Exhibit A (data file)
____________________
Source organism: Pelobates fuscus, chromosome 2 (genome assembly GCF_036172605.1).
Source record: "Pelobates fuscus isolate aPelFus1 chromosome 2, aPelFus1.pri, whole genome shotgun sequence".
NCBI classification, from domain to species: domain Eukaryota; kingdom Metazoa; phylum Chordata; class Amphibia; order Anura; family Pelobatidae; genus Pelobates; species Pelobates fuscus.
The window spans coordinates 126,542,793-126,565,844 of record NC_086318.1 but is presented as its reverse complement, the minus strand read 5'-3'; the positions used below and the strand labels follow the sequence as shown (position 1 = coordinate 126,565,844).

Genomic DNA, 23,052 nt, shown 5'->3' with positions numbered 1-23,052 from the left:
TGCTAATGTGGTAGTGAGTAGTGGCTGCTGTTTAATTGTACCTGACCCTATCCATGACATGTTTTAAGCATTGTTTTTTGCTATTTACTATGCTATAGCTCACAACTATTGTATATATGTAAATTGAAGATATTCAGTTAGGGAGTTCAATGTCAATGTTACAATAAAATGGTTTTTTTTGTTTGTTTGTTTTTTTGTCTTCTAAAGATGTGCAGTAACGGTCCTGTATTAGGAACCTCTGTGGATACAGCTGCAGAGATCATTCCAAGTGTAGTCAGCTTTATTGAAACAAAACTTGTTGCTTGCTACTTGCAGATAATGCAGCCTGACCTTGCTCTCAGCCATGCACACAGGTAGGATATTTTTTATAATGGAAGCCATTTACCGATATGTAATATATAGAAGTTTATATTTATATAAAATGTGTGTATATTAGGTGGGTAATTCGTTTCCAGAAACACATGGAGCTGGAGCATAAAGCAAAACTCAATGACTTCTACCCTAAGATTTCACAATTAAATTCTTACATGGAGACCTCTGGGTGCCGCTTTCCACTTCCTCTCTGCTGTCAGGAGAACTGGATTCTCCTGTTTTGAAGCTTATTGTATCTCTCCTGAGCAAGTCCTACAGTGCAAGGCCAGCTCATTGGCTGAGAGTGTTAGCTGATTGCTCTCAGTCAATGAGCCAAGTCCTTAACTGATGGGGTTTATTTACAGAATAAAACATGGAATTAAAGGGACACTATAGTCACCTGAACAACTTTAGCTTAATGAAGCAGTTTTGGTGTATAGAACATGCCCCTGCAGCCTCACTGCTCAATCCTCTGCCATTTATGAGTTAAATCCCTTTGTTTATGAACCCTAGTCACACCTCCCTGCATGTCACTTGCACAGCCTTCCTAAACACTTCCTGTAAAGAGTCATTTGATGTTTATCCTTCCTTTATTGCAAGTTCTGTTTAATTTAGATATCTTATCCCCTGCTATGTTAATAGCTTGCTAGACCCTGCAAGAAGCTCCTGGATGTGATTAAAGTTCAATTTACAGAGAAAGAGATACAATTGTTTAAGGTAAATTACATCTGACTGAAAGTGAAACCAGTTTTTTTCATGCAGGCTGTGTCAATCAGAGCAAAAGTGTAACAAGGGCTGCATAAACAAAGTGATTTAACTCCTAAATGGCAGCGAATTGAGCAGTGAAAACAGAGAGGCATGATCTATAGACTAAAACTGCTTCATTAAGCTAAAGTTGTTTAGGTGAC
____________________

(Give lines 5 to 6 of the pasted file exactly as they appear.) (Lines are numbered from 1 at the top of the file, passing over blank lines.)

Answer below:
Genomic DNA, 23,052 nt, shown 5'->3' with positions numbered 1-23,052 from the left:
TGCTAATGTGGTAGTGAGTAGTGGCTGCTGTTTAATTGTACCTGACCCTATCCATGACATGTTTTAAGCATTGTTTTTTGCTATTTACTATGCTATAGCTCACAACTATTGTATATATGTAAATTGAAGATATTCAGTTAGGGAGTTCAATGTCAATGTTACAATAAAATGGTTTTTTTTGTTTGTTTGTTTTTTTGTCTTCTAAAGATGTGCAGTAACGGTCCTGTATTAGGAACCTCTGTGGATACAGCTGCAGAGATCATTCCAAGTGTAGTCAGCTTTATTGAAACAAAACTTGTTGCTTGCTACTTGCAGATAATGCAGCCTGACCTTGCTCTCAGCCATGCACACAGGTAGGATATTTTTTATAATGGAAGCCATTTACCGATATGTAATATATAGAAGTTTATATTTATATAAAATGTGTGTATATTAGGTGGGTAATTCGTTTCCAGAAACACATGGAGCTGGAGCATAAAGCAAAACTCAATGACTTCTACCCTAAGATTTCACAATTAAATTCTTACATGGAGACCTCTGGGTGCCGCTTTCCACTTCCTCTCTGCTGTCAGGAGAACTGGATTCTCCTGTTTTGAAGCTTATTGTATCTCTCCTGAGCAAGTCCTACAGTGCAAGGCCAGCTCATTGGCTGAGAGTGTTAGCTGATTGCTCTCAGTCAATGAGCCAAGTCCTTAACTGATGGGGTTTATTTACAGAATAAAACATGGAATTAAAGGGACACTATAGTCACCTGAACAACTTTAGCTTAATGAAGCAGTTTTGGTGTATAGAACATGCCCCTGCAGCCTCACTGCTCAATCCTCTGCCATTTATGAGTTAAATCCCTTTGTTTATGAACCCTAGTCACACCTCCCTGCATGTCACTTGCACAGCCTTCCTAAACACTTCCTGTAAAGAGTCATTTGATGTTTATCCTTCCTTTATTGCAAGTTCTGTTTAATTTAGATATCTTATCCCCTGCTATGTTAATAGCTTGCTAGACCCTGCAAGAAGCTCCTGGATGTGATTAAAGTTCAATTTACAGAGAAAGAGATACAATTGTTTAAGGTAAATTACATCTGACTGAAAGTGAAACCAGTTTTTTTCATGCAGGCTGTGTCAATCAGAGCAAAAGTGTAACAAGGGCTGCATAAACAAAGTGATTTAACTCCTAAATGGCAGCGAATTGAGCAGTGAAAACAGAGAGGCATGATCTATAGACTAAAACTGCTTCATTAAGCTAAAGTTGTTTAGGTGAC